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Deliberate Practice

Practicing Day and Night

Ted Williams, a Hall of Fame baseball player, liked to dream big.

In his book “My Turn at Bat,” he said, “A man has to have goals – for a day, for a lifetime – and that was mine, to have people say, ‘There goes Ted Williams, the greatest hitter who ever lived.'”

Baseball historians can argue over whether his dream came true. But what’s really important to coaches and athletes is that Williams did more than dream. He worked on his craft with a passion. He made the connection between what he DID and what he GOT.

According to an article on mlb.com, Williams once said, “When I grew up in San Diego, I played baseball every day. I hit day and night. People said, ‘Look, he’s a natural.’ It wasn’t that. You’ve got to practice!”

Practice for Williams was different than it was to most people. It wasn’t a matter of just going out and taking lots of swings.

For instance, Williams once was talking to a teammate who had just struck out. He asked the player, “When you swung and missed the ball, did the ball go over your bat or under your bat?”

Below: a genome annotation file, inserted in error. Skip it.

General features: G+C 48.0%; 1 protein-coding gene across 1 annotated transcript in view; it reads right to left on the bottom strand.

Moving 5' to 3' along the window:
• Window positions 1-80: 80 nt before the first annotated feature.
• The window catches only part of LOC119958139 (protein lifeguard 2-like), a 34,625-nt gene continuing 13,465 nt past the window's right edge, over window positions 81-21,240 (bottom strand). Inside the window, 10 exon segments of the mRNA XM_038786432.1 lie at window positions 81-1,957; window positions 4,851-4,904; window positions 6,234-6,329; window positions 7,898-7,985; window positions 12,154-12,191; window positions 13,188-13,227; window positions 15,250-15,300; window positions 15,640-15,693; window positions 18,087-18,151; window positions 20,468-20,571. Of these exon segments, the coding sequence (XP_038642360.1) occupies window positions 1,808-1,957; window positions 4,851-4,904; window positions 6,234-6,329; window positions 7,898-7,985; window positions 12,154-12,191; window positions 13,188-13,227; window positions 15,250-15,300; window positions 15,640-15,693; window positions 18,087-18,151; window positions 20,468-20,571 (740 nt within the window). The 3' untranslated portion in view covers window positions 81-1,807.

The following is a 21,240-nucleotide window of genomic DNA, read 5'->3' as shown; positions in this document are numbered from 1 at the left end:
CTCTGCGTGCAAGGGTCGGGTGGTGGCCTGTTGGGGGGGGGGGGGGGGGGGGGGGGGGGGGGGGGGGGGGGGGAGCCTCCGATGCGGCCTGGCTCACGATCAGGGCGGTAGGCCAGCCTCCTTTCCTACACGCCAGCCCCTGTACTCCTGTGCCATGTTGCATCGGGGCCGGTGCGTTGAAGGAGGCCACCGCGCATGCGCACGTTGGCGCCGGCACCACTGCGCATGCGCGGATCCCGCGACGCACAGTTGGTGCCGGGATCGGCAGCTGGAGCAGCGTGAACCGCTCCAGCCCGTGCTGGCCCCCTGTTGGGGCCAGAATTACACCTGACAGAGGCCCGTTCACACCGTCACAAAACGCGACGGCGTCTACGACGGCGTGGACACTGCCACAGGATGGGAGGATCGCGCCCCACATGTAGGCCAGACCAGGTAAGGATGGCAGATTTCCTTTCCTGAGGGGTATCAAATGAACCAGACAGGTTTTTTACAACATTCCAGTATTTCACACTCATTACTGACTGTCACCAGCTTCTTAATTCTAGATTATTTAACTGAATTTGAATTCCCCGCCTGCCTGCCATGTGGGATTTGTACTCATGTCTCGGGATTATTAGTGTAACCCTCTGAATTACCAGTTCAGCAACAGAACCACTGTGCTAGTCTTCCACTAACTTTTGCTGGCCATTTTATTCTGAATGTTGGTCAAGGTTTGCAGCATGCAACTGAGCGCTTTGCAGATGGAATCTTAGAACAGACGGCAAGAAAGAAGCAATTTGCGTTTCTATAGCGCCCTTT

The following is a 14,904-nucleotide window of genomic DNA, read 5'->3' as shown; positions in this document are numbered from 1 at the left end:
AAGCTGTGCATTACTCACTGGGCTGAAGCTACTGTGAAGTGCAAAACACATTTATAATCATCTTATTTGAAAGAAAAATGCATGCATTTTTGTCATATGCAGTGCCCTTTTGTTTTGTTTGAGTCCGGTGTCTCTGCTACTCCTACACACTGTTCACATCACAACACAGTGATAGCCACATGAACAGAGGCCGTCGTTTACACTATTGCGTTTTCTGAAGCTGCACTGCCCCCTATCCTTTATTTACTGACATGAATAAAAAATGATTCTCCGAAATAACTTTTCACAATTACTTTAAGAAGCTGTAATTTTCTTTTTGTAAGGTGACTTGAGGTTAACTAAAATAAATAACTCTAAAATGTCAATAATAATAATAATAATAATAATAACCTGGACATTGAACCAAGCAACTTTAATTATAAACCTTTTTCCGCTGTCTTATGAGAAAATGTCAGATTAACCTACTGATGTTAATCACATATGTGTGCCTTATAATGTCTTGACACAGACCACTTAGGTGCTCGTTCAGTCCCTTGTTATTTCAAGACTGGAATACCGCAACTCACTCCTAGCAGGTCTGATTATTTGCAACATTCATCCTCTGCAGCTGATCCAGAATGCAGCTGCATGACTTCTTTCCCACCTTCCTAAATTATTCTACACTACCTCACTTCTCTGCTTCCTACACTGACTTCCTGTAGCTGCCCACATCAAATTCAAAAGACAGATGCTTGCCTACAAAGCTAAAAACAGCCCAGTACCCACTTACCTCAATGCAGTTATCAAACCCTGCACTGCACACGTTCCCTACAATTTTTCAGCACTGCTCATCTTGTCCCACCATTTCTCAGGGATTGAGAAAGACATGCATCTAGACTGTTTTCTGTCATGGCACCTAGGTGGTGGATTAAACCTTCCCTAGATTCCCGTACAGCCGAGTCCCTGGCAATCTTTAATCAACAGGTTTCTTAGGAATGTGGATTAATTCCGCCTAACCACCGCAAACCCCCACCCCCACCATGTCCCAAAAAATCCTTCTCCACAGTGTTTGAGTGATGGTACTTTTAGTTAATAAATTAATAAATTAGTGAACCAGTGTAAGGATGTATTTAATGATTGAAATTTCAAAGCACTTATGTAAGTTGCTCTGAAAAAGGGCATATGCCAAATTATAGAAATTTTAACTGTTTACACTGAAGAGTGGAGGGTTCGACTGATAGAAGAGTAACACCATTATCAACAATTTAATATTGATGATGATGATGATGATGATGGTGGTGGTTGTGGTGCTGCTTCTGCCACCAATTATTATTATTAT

The player was astonished. The question had never occurred to him. In his mind, all that mattered was that he missed the ball. Who cared if it went under the bat or over it?

Williams cared. To him, knowing the result was the beginning of analysis. It was important feedback that helped him improve.

Williams lived his life like that, looking for ways to get better. Just as in the early days in San Diego, he worked on his passion day and night. In trying to be the best who ever lived, he worked on hitting, thought about hitting, and talked about hitting.

He even wrote a book about it, called “The Science of Hitting.”

Imagine what you could accomplish if you worked on your career with as much passion as Williams worked on his.


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